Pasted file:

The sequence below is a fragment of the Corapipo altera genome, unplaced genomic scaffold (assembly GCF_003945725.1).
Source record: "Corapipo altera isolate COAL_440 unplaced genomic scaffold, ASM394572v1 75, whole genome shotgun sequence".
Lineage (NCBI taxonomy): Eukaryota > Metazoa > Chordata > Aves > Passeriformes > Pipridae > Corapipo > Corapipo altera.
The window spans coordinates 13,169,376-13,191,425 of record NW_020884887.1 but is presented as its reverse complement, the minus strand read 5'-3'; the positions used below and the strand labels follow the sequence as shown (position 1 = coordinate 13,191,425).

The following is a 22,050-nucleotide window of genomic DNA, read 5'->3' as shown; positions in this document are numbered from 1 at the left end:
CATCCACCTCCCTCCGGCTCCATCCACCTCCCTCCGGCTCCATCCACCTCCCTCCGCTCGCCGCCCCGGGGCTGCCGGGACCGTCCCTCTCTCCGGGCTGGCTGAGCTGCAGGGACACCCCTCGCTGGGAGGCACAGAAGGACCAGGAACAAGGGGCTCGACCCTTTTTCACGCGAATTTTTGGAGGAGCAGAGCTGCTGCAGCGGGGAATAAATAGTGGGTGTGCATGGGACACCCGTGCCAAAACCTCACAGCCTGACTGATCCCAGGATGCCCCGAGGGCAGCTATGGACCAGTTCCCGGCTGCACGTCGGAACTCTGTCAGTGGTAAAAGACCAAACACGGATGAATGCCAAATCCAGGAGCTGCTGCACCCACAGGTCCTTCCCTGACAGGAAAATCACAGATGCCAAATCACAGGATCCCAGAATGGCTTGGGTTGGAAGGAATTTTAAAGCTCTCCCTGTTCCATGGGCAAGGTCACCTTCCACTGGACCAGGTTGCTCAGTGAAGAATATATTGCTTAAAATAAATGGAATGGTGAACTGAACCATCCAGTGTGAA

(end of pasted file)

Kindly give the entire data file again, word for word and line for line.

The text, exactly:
The sequence below is a fragment of the Corapipo altera genome, unplaced genomic scaffold (assembly GCF_003945725.1).
Source record: "Corapipo altera isolate COAL_440 unplaced genomic scaffold, ASM394572v1 75, whole genome shotgun sequence".
Lineage (NCBI taxonomy): Eukaryota > Metazoa > Chordata > Aves > Passeriformes > Pipridae > Corapipo > Corapipo altera.
The window spans coordinates 13,169,376-13,191,425 of record NW_020884887.1 but is presented as its reverse complement, the minus strand read 5'-3'; the positions used below and the strand labels follow the sequence as shown (position 1 = coordinate 13,191,425).

The following is a 22,050-nucleotide window of genomic DNA, read 5'->3' as shown; positions in this document are numbered from 1 at the left end:
CATCCACCTCCCTCCGGCTCCATCCACCTCCCTCCGGCTCCATCCACCTCCCTCCGCTCGCCGCCCCGGGGCTGCCGGGACCGTCCCTCTCTCCGGGCTGGCTGAGCTGCAGGGACACCCCTCGCTGGGAGGCACAGAAGGACCAGGAACAAGGGGCTCGACCCTTTTTCACGCGAATTTTTGGAGGAGCAGAGCTGCTGCAGCGGGGAATAAATAGTGGGTGTGCATGGGACACCCGTGCCAAAACCTCACAGCCTGACTGATCCCAGGATGCCCCGAGGGCAGCTATGGACCAGTTCCCGGCTGCACGTCGGAACTCTGTCAGTGGTAAAAGACCAAACACGGATGAATGCCAAATCCAGGAGCTGCTGCACCCACAGGTCCTTCCCTGACAGGAAAATCACAGATGCCAAATCACAGGATCCCAGAATGGCTTGGGTTGGAAGGAATTTTAAAGCTCTCCCTGTTCCATGGGCAAGGTCACCTTCCACTGGACCAGGTTGCTCAGTGAAGAATATATTGCTTAAAATAAATGGAATGGTGAACTGAACCATCCAGTGTGAA